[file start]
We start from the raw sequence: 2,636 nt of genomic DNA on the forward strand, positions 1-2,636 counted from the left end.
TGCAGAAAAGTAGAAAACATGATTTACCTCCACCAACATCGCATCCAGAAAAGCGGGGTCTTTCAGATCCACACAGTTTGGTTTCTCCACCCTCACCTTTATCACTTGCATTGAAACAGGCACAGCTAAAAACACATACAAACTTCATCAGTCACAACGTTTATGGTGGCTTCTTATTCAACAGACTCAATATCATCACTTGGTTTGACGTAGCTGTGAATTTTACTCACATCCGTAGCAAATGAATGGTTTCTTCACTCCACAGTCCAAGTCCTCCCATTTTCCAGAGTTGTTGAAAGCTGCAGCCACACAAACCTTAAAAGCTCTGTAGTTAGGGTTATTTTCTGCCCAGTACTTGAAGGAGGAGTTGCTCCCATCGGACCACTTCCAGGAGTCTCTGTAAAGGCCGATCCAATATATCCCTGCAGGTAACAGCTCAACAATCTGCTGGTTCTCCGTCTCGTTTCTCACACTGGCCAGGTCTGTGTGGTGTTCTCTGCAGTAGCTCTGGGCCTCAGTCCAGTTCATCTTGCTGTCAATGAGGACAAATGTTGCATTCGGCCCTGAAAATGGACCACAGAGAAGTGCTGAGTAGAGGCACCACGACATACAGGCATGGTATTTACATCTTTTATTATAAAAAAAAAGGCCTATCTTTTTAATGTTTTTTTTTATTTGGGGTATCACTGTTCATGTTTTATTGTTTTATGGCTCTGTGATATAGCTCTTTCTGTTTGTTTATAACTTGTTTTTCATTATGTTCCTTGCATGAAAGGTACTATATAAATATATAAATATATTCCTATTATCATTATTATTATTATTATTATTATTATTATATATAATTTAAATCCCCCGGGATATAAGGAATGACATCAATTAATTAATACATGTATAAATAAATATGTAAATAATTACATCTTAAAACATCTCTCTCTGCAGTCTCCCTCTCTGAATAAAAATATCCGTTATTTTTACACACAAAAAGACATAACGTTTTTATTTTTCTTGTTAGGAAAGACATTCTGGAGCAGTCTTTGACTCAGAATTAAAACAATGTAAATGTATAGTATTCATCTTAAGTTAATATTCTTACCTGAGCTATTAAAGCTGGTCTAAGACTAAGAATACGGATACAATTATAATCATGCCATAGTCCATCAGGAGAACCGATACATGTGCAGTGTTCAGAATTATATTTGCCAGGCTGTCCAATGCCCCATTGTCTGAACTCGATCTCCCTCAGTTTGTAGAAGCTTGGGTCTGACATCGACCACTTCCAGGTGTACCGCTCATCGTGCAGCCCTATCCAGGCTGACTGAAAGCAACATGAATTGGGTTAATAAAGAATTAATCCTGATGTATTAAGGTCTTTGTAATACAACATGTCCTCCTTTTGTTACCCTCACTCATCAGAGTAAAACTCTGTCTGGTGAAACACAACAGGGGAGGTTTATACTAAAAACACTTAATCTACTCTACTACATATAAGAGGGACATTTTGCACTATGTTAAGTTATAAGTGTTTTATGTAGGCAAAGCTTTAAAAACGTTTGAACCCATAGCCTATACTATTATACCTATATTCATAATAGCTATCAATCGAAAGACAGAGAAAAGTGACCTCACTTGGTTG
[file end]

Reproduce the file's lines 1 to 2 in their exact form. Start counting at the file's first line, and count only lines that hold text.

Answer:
We start from the raw sequence: 2,636 nt of genomic DNA on the forward strand, positions 1-2,636 counted from the left end.
TGCAGAAAAGTAGAAAACATGATTTACCTCCACCAACATCGCATCCAGAAAAGCGGGGTCTTTCAGATCCACACAGTTTGGTTTCTCCACCCTCACCTTTATCACTTGCATTGAAACAGGCACAGCTAAAAACACATACAAACTTCATCAGTCACAACGTTTATGGTGGCTTCTTATTCAACAGACTCAATATCATCACTTGGTTTGACGTAGCTGTGAATTTTACTCACATCCGTAGCAAATGAATGGTTTCTTCACTCCACAGTCCAAGTCCTCCCATTTTCCAGAGTTGTTGAAAGCTGCAGCCACACAAACCTTAAAAGCTCTGTAGTTAGGGTTATTTTCTGCCCAGTACTTGAAGGAGGAGTTGCTCCCATCGGACCACTTCCAGGAGTCTCTGTAAAGGCCGATCCAATATATCCCTGCAGGTAACAGCTCAACAATCTGCTGGTTCTCCGTCTCGTTTCTCACACTGGCCAGGTCTGTGTGGTGTTCTCTGCAGTAGCTCTGGGCCTCAGTCCAGTTCATCTTGCTGTCAATGAGGACAAATGTTGCATTCGGCCCTGAAAATGGACCACAGAGAAGTGCTGAGTAGAGGCACCACGACATACAGGCATGGTATTTACATCTTTTATTATAAAAAAAAAGGCCTATCTTTTTAATGTTTTTTTTTATTTGGGGTATCACTGTTCATGTTTTATTGTTTTATGGCTCTGTGATATAGCTCTTTCTGTTTGTTTATAACTTGTTTTTCATTATGTTCCTTGCATGAAAGGTACTATATAAATATATAAATATATTCCTATTATCATTATTATTATTATTATTATTATTATTATATATAATTTAAATCCCCCGGGATATAAGGAATGACATCAATTAATTAATACATGTATAAATAAATATGTAAATAATTACATCTTAAAACATCTCTCTCTGCAGTCTCCCTCTCTGAATAAAAATATCCGTTATTTTTACACACAAAAAGACATAACGTTTTTATTTTTCTTGTTAGGAAAGACATTCTGGAGCAGTCTTTGACTCAGAATTAAAACAATGTAAATGTATAGTATTCATCTTAAGTTAATATTCTTACCTGAGCTATTAAAGCTGGTCTAAGACTAAGAATACGGATACAATTATAATCATGCCATAGTCCATCAGGAGAACCGATACATGTGCAGTGTTCAGAATTATATTTGCCAGGCTGTCCAATGCCCCATTGTCTGAACTCGATCTCCCTCAGTTTGTAGAAGCTTGGGTCTGACATCGACCACTTCCAGGTGTACCGCTCATCGTGCAGCCCTATCCAGGCTGACTGAAAGCAACATGAATTGGGTTAATAAAGAATTAATCCTGATGTATTAAGGTCTTTGTAATACAACATGTCCTCCTTTTGTTACCCTCACTCATCAGAGTAAAACTCTGTCTGGTGAAACACAACAGGGGAGGTTTATACTAAAAACACTTAATCTACTCTACTACATATAAGAGGGACATTTTGCACTATGTTAAGTTATAAGTGTTTTATGTAGGCAAAGCTTTAAAAACGTTTGAACCCATAGCCTATACTATTATACCTATATTCATAATAGCTATCAATCGAAAGACAGAGAAAAGTGACCTCACTTGGTTG